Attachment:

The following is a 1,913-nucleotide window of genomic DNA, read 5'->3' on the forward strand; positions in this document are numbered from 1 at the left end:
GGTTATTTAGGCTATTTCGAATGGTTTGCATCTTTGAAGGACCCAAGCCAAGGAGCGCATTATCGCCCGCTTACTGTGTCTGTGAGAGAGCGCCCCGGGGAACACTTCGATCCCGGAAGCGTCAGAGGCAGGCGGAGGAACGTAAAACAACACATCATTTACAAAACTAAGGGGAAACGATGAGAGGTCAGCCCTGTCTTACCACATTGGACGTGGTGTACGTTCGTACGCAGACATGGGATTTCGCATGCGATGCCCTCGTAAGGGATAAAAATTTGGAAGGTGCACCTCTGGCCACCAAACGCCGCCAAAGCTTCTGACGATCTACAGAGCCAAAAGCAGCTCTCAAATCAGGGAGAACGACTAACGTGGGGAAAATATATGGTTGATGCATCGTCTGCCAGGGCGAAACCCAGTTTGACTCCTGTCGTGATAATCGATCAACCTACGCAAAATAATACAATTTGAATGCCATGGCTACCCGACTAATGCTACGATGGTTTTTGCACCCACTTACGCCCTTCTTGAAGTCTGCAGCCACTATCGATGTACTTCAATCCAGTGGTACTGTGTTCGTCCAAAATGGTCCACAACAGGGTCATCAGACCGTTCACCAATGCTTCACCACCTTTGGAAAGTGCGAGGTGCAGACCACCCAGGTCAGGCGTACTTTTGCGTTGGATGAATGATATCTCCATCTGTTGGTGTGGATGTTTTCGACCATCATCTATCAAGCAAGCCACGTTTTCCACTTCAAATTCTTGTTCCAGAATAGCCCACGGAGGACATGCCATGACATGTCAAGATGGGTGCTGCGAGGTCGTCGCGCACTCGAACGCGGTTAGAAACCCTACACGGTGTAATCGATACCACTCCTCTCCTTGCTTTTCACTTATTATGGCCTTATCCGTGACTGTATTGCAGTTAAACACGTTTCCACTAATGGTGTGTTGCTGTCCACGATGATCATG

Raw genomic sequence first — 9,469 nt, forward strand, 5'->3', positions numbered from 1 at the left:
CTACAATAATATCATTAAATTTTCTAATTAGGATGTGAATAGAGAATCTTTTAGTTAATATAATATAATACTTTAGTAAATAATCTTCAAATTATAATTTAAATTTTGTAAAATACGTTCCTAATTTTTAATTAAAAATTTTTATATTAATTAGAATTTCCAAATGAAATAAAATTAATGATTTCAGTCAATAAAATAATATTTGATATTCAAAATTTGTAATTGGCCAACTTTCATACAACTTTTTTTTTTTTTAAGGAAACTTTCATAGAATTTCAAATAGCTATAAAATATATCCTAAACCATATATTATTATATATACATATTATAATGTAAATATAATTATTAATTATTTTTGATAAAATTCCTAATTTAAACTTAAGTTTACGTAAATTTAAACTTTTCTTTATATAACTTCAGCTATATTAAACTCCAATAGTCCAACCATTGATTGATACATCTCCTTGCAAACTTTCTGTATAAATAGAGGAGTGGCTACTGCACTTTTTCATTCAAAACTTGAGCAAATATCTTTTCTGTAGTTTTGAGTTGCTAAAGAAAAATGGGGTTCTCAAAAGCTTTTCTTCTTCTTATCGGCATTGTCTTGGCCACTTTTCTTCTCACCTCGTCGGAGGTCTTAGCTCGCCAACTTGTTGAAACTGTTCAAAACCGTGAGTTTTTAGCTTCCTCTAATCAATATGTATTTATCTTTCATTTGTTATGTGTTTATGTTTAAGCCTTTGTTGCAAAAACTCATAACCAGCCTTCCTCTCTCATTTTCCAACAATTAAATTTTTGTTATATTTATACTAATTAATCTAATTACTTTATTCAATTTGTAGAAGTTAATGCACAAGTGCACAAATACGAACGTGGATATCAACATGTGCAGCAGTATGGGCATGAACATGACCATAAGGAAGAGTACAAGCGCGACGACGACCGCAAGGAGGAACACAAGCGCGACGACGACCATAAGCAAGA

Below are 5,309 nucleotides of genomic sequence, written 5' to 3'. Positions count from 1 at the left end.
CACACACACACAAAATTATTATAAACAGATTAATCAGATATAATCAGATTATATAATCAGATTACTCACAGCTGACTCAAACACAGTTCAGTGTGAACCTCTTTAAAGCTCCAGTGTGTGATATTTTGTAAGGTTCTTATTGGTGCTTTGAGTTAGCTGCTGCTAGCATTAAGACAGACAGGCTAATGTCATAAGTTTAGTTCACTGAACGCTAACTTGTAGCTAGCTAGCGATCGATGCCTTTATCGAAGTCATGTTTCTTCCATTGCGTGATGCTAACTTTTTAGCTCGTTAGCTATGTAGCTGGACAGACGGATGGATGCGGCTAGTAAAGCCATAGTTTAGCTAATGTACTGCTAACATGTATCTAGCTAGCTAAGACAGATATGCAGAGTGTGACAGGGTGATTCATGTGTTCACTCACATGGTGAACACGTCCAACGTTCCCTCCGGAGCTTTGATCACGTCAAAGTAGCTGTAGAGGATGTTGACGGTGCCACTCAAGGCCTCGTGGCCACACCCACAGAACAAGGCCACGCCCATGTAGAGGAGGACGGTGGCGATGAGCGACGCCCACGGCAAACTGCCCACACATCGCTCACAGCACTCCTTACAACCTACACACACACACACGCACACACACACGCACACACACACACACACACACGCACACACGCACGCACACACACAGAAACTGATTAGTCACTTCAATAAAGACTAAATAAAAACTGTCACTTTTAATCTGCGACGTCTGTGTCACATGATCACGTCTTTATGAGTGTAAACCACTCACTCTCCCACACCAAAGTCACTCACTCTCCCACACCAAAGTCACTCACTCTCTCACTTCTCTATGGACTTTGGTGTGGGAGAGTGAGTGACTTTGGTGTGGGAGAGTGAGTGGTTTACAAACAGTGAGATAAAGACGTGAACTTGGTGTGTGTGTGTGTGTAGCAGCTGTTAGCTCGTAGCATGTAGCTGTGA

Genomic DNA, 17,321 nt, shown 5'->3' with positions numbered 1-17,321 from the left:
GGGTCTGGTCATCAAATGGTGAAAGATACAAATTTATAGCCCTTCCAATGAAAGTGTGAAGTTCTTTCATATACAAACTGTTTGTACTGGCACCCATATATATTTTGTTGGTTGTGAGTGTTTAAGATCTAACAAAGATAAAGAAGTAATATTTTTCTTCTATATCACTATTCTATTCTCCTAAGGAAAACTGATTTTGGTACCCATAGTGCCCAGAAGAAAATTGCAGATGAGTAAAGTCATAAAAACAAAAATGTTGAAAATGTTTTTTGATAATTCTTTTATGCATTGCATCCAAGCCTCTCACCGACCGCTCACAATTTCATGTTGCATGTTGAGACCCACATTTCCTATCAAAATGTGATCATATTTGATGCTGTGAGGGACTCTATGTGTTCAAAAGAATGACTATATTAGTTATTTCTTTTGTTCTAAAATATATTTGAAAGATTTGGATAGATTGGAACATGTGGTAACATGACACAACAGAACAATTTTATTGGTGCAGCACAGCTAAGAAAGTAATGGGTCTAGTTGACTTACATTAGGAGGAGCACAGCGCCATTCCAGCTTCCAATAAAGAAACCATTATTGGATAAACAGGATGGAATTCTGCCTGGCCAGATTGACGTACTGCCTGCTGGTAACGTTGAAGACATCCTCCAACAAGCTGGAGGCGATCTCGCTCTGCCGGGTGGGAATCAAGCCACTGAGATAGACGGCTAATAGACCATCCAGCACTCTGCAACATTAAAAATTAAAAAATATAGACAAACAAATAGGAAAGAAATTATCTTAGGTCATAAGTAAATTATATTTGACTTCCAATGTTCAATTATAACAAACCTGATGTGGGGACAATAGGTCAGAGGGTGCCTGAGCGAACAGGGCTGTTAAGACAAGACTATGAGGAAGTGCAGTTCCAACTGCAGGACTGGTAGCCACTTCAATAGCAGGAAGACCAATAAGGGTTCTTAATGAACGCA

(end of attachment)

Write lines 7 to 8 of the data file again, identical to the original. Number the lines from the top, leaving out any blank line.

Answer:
Genomic DNA, 17,321 nt, shown 5'->3' with positions numbered 1-17,321 from the left:
GGGTCTGGTCATCAAATGGTGAAAGATACAAATTTATAGCCCTTCCAATGAAAGTGTGAAGTTCTTTCATATACAAACTGTTTGTACTGGCACCCATATATATTTTGTTGGTTGTGAGTGTTTAAGATCTAACAAAGATAAAGAAGTAATATTTTTCTTCTATATCACTATTCTATTCTCCTAAGGAAAACTGATTTTGGTACCCATAGTGCCCAGAAGAAAATTGCAGATGAGTAAAGTCATAAAAACAAAAATGTTGAAAATGTTTTTTGATAATTCTTTTATGCATTGCATCCAAGCCTCTCACCGACCGCTCACAATTTCATGTTGCATGTTGAGACCCACATTTCCTATCAAAATGTGATCATATTTGATGCTGTGAGGGACTCTATGTGTTCAAAAGAATGACTATATTAGTTATTTCTTTTGTTCTAAAATATATTTGAAAGATTTGGATAGATTGGAACATGTGGTAACATGACACAACAGAACAATTTTATTGGTGCAGCACAGCTAAGAAAGTAATGGGTCTAGTTGACTTACATTAGGAGGAGCACAGCGCCATTCCAGCTTCCAATAAAGAAACCATTATTGGATAAACAGGATGGAATTCTGCCTGGCCAGATTGACGTACTGCCTGCTGGTAACGTTGAAGACATCCTCCAACAAGCTGGAGGCGATCTCGCTCTGCCGGGTGGGAATCAAGCCACTGAGATAGACGGCTAATAGACCATCCAGCACTCTGCAACATTAAAAATTAAAAAATATAGACAAACAAATAGGAAAGAAATTATCTTAGGTCATAAGTAAATTATATTTGACTTCCAATGTTCAATTATAACAAACCTGATGTGGGGACAATAGGTCAGAGGGTGCCTGAGCGAACAGGGCTGTTAAGACAAGACTATGAGGAAGTGCAGTTCCAACTGCAGGACTGGTAGCCACTTCAATAGCAGGAAGACCAATAAGGGTTCTTAATGAACGCA